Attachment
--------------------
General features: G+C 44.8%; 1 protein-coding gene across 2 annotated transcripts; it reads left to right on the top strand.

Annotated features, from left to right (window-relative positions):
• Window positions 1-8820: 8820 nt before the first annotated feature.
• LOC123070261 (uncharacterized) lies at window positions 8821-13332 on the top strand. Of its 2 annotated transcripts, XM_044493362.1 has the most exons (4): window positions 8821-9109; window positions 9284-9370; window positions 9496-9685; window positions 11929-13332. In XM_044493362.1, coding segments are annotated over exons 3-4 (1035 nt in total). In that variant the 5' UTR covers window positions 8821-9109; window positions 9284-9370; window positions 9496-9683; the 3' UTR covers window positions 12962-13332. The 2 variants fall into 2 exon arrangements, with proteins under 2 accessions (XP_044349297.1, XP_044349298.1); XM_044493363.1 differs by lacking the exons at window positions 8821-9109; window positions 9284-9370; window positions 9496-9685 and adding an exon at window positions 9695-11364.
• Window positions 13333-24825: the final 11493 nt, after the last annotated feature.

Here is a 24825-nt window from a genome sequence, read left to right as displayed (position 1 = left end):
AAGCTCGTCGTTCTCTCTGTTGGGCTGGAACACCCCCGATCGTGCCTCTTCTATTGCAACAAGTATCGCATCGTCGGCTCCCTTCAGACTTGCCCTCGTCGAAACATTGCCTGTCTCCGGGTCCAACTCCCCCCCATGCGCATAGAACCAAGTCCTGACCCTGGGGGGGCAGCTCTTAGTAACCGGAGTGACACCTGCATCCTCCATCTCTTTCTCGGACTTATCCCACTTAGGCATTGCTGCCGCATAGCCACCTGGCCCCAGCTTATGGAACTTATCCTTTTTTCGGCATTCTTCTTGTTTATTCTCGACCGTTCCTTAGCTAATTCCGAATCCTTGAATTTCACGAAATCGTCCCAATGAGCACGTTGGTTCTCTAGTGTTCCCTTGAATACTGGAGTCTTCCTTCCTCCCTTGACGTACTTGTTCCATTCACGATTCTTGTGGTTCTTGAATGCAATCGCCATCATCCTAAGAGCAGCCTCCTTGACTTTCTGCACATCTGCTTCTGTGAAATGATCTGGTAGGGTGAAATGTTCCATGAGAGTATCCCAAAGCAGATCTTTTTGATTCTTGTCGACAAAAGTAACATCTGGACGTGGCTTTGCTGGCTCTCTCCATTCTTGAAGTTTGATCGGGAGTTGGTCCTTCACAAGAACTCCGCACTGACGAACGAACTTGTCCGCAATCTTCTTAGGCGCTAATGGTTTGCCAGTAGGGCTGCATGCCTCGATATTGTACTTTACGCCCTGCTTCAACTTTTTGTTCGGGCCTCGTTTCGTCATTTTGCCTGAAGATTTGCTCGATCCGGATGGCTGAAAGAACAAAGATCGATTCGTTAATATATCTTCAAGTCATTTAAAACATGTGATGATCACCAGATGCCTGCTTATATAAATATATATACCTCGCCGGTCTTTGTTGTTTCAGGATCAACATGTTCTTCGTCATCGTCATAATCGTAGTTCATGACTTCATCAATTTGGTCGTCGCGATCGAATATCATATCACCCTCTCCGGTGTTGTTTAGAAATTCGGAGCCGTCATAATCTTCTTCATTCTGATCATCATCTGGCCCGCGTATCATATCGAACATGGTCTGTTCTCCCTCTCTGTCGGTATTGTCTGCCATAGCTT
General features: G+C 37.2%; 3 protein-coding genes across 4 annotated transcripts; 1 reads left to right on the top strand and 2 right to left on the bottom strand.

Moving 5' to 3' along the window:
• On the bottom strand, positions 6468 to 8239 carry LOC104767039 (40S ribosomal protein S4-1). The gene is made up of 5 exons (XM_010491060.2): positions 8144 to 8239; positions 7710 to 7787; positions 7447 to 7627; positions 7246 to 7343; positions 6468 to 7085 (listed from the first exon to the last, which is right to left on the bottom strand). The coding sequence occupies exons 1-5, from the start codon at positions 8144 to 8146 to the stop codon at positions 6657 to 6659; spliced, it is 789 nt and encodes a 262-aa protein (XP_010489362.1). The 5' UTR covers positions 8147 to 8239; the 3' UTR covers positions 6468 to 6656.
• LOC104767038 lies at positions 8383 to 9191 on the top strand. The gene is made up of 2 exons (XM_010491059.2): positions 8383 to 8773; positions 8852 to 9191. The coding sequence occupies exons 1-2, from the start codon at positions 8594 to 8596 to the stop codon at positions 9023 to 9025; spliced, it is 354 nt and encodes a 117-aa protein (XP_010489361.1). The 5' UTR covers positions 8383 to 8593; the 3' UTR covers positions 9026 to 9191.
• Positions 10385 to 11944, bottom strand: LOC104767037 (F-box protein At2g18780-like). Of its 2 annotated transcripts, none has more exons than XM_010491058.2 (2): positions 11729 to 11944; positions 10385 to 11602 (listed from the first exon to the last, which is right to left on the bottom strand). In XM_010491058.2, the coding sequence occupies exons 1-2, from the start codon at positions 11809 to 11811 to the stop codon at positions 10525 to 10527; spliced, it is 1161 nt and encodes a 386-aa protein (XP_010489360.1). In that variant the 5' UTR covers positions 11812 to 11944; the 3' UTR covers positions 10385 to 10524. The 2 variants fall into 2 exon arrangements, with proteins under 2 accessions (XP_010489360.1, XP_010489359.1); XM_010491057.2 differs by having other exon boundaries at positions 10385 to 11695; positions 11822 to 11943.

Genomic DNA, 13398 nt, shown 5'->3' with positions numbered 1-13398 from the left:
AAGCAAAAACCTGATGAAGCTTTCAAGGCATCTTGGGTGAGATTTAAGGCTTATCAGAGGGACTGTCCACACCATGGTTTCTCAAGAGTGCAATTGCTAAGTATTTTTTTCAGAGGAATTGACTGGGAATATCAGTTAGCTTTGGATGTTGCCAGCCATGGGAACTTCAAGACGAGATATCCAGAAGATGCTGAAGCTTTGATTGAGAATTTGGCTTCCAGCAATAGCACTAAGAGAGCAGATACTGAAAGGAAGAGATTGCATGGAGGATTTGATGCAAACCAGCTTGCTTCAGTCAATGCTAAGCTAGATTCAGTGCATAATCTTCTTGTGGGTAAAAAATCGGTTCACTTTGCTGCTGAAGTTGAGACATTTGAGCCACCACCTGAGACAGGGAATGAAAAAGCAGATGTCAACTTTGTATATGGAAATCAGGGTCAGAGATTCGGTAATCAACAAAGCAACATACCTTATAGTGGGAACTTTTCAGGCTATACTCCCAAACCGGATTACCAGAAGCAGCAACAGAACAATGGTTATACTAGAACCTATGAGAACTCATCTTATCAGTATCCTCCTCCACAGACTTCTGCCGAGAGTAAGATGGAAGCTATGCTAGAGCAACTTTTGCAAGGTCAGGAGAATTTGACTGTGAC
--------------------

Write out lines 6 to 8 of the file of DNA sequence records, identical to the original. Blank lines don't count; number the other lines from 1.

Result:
Here is a 24825-nt window from a genome sequence, read left to right as displayed (position 1 = left end):
AAGCTCGTCGTTCTCTCTGTTGGGCTGGAACACCCCCGATCGTGCCTCTTCTATTGCAACAAGTATCGCATCGTCGGCTCCCTTCAGACTTGCCCTCGTCGAAACATTGCCTGTCTCCGGGTCCAACTCCCCCCCATGCGCATAGAACCAAGTCCTGACCCTGGGGGGGCAGCTCTTAGTAACCGGAGTGACACCTGCATCCTCCATCTCTTTCTCGGACTTATCCCACTTAGGCATTGCTGCCGCATAGCCACCTGGCCCCAGCTTATGGAACTTATCCTTTTTTCGGCATTCTTCTTGTTTATTCTCGACCGTTCCTTAGCTAATTCCGAATCCTTGAATTTCACGAAATCGTCCCAATGAGCACGTTGGTTCTCTAGTGTTCCCTTGAATACTGGAGTCTTCCTTCCTCCCTTGACGTACTTGTTCCATTCACGATTCTTGTGGTTCTTGAATGCAATCGCCATCATCCTAAGAGCAGCCTCCTTGACTTTCTGCACATCTGCTTCTGTGAAATGATCTGGTAGGGTGAAATGTTCCATGAGAGTATCCCAAAGCAGATCTTTTTGATTCTTGTCGACAAAAGTAACATCTGGACGTGGCTTTGCTGGCTCTCTCCATTCTTGAAGTTTGATCGGGAGTTGGTCCTTCACAAGAACTCCGCACTGACGAACGAACTTGTCCGCAATCTTCTTAGGCGCTAATGGTTTGCCAGTAGGGCTGCATGCCTCGATATTGTACTTTACGCCCTGCTTCAACTTTTTGTTCGGGCCTCGTTTCGTCATTTTGCCTGAAGATTTGCTCGATCCGGATGGCTGAAAGAACAAAGATCGATTCGTTAATATATCTTCAAGTCATTTAAAACATGTGATGATCACCAGATGCCTGCTTATATAAATATATATACCTCGCCGGTCTTTGTTGTTTCAGGATCAACATGTTCTTCGTCATCGTCATAATCGTAGTTCATGACTTCATCAATTTGGTCGTCGCGATCGAATATCATATCACCCTCTCCGGTGTTGTTTAGAAATTCGGAGCCGTCATAATCTTCTTCATTCTGATCATCATCTGGCCCGCGTATCATATCGAACATGGTCTGTTCTCCCTCTCTGTCGGTATTGTCTGCCATAGCTT
General features: G+C 37.2%; 3 protein-coding genes across 4 annotated transcripts; 1 reads left to right on the top strand and 2 right to left on the bottom strand.